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Shirting Fabric- Is Acorn still the best bet? - Page 3

post #31 of 48
Quote:
Originally Posted by andreyb2 View Post
I guess you haven't visited English shirtmakers. Either way, even if a shirtmaker stocks some full-length bolts, bulk of the business is done via books. There are some exceptions (Charvet, Kabbaz) and I believe that MTM makers buy in large quantities. But still. Andrey
Books are there because they allow a customer to easily flip through the various offerings they have in an organized and categorized fashion. It would be madness or supremely impressive customer service to have to take out every bolt of fabrics that the customer is interested to see, feel or drape. The presence of books has no correlation with the level or scale of operation of any shirtmaker nor should it indicate a lack of stock fabrics. Like I said, some may have existing relationship to order JIT from a local merchant or distributor, a mill etc which would help reduce their storage cost while not entirely compromising on delivery time. Others will store fairly decent amount of fabrics (albeit not of everything in the books) which would allow them to begin work and cater to the time constrained customer. Perhaps the fact that you are in England may indicate that proximity to mills would negate the need to stock fabrics, but this is not how things always work everywhere in the world. Even so, I know many UK shirtmakers still stock fabrics, the books are only a show-front for ease of selection.
post #32 of 48
the problem is people want to know too much....

shirtmaven is an hybrid and not strictly/only a shirtmaker he also deals in fabrics overall, so to see a mill (and a good one at that) bypassing the trade and ''retailing'' to the final customer is a bit hard to swallow for him....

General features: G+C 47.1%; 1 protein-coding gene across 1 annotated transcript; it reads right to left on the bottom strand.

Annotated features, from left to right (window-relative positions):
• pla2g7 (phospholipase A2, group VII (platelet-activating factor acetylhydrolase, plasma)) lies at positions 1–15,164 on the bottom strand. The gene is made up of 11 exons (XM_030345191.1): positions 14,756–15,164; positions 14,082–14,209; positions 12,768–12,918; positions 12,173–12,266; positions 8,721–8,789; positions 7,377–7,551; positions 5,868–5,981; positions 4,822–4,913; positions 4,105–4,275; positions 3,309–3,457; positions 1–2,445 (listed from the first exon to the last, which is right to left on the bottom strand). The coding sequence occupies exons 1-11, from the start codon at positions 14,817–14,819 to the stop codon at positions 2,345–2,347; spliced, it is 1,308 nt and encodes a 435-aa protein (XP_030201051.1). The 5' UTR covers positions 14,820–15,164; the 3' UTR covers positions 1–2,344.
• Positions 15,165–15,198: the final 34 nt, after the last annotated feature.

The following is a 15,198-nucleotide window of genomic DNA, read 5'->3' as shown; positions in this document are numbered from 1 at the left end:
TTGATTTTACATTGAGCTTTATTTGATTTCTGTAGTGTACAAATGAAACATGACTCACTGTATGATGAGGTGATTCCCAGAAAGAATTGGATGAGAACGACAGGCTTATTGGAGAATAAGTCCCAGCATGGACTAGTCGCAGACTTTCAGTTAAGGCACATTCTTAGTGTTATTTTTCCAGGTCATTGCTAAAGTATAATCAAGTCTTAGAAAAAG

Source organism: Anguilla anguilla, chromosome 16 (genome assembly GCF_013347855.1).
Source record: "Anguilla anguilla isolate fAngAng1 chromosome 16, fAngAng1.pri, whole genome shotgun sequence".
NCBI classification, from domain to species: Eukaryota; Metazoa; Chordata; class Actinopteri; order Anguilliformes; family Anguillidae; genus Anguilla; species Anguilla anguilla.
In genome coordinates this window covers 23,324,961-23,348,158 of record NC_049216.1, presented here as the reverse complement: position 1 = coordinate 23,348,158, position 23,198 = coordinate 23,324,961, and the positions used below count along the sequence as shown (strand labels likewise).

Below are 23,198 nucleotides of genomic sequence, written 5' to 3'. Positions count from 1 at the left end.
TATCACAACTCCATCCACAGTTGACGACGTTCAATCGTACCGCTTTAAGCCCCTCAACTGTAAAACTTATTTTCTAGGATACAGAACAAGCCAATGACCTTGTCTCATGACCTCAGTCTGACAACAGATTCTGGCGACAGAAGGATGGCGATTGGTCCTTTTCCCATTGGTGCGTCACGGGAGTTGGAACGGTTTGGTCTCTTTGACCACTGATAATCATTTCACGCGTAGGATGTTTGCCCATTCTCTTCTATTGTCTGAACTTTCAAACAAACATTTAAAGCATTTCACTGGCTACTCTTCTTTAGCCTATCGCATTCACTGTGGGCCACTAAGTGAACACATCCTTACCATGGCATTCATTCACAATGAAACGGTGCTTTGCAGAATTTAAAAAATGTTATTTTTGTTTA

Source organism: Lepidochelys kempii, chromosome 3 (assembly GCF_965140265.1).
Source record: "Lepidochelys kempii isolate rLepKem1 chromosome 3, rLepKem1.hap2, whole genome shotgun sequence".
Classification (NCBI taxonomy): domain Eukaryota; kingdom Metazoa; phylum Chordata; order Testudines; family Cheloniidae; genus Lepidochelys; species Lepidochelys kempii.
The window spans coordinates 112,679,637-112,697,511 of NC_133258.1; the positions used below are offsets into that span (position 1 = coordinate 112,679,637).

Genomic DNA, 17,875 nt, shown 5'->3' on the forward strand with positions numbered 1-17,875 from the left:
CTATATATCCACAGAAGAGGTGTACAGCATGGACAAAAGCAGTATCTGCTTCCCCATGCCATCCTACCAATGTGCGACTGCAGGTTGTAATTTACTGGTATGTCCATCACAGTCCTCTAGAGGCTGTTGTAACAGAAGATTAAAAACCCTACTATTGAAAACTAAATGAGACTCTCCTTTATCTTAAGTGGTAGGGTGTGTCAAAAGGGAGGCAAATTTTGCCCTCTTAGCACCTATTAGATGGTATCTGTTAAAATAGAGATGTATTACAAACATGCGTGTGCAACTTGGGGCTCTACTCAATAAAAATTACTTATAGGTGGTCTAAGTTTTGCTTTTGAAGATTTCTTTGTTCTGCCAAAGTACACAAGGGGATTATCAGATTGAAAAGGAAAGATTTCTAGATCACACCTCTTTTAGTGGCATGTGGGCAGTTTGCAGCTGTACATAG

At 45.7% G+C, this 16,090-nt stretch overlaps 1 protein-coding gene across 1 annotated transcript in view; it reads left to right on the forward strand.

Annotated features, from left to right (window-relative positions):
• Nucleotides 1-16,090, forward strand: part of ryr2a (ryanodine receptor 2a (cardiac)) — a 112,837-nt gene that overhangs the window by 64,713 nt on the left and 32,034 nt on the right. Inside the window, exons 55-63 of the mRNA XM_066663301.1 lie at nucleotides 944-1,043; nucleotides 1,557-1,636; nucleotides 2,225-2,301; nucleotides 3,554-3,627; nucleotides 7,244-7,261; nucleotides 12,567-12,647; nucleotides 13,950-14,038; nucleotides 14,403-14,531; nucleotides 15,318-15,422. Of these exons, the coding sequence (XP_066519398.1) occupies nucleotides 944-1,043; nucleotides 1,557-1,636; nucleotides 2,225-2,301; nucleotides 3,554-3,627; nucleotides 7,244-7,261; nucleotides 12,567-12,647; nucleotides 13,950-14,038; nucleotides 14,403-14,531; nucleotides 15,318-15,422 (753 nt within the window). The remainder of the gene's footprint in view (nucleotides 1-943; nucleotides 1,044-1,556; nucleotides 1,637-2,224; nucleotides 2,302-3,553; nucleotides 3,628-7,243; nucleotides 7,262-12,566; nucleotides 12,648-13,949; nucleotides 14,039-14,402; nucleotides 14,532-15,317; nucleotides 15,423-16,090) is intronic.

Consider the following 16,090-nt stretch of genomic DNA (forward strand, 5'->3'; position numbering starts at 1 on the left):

it used to be that people would go to a retail fabric dealer and then bring the pieces of clothes to the tailor/shirtmaker, these days people are too lazy or clueless to bother....

for other shirtmakers besides shirtmaven: in asia tailoring volume is big, and the quality often mediocre or just basic so to stock full rolls of shirting fabrics is not such a big investment and to save a buck everyone does it...

in HK there are tons of cut-cut dealers where you can order a little as half a yard, thomas mason has a direct representative, MONTI just started sending super 200's to a major suiting dealer for cut-cut etc.

in italian or english goods no one would dare stock anything, it is too risky and too costly,and it's only for a small % of their customer base anyway....

which answers why in london no one has rolls and everything is done through the sample books: they all use proper high end fabrics and therefore financially they wouldn't invest that much money into inventory, it is not their business model, they're shirt makers not fabric dealers.

places like charvet and kabbaz charge so much and their business so well established that they can store inventory for decades without a problem, or even direct a mill on what to weave for them exclusively

now about the width of the fabrics:

the rule as i heard it is as follow:

fabrics woven in the UK are usually 36'' wide (because the machinery is old and predate the modern ones which weave the same width as suiting, i believe....)

fabrics woven in japan are usually 44/45 '' wide (because they use their own jap weaving tech and those machine manufacturer settled on that width, or maybe there is a logic behind it i dunno...)